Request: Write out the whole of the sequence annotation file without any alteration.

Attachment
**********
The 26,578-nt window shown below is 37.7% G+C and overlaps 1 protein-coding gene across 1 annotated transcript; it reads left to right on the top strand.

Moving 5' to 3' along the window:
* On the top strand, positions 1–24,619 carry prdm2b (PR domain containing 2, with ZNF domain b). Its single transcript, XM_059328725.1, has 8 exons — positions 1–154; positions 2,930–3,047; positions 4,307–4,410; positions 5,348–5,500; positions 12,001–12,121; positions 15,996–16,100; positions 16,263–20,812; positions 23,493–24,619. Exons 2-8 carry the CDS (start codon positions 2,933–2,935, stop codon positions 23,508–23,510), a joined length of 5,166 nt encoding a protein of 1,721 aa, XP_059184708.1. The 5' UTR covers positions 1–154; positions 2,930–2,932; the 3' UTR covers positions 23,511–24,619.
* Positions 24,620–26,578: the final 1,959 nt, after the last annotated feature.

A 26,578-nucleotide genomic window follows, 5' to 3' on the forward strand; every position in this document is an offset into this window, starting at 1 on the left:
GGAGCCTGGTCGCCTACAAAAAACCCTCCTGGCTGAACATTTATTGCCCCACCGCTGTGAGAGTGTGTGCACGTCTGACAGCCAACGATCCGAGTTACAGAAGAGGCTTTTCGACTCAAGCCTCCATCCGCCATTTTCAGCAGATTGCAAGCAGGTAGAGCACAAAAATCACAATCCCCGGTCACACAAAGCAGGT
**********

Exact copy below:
The 26,578-nt window shown below is 37.7% G+C and overlaps 1 protein-coding gene across 1 annotated transcript; it reads left to right on the top strand.

Moving 5' to 3' along the window:
* On the top strand, positions 1–24,619 carry prdm2b (PR domain containing 2, with ZNF domain b). Its single transcript, XM_059328725.1, has 8 exons — positions 1–154; positions 2,930–3,047; positions 4,307–4,410; positions 5,348–5,500; positions 12,001–12,121; positions 15,996–16,100; positions 16,263–20,812; positions 23,493–24,619. Exons 2-8 carry the CDS (start codon positions 2,933–2,935, stop codon positions 23,508–23,510), a joined length of 5,166 nt encoding a protein of 1,721 aa, XP_059184708.1. The 5' UTR covers positions 1–154; positions 2,930–2,932; the 3' UTR covers positions 23,511–24,619.
* Positions 24,620–26,578: the final 1,959 nt, after the last annotated feature.

A 26,578-nucleotide genomic window follows, 5' to 3' on the forward strand; every position in this document is an offset into this window, starting at 1 on the left:
GGAGCCTGGTCGCCTACAAAAAACCCTCCTGGCTGAACATTTATTGCCCCACCGCTGTGAGAGTGTGTGCACGTCTGACAGCCAACGATCCGAGTTACAGAAGAGGCTTTTCGACTCAAGCCTCCATCCGCCATTTTCAGCAGATTGCAAGCAGGTAGAGCACAAAAATCACAATCCCCGGTCACACAAAGCAGGT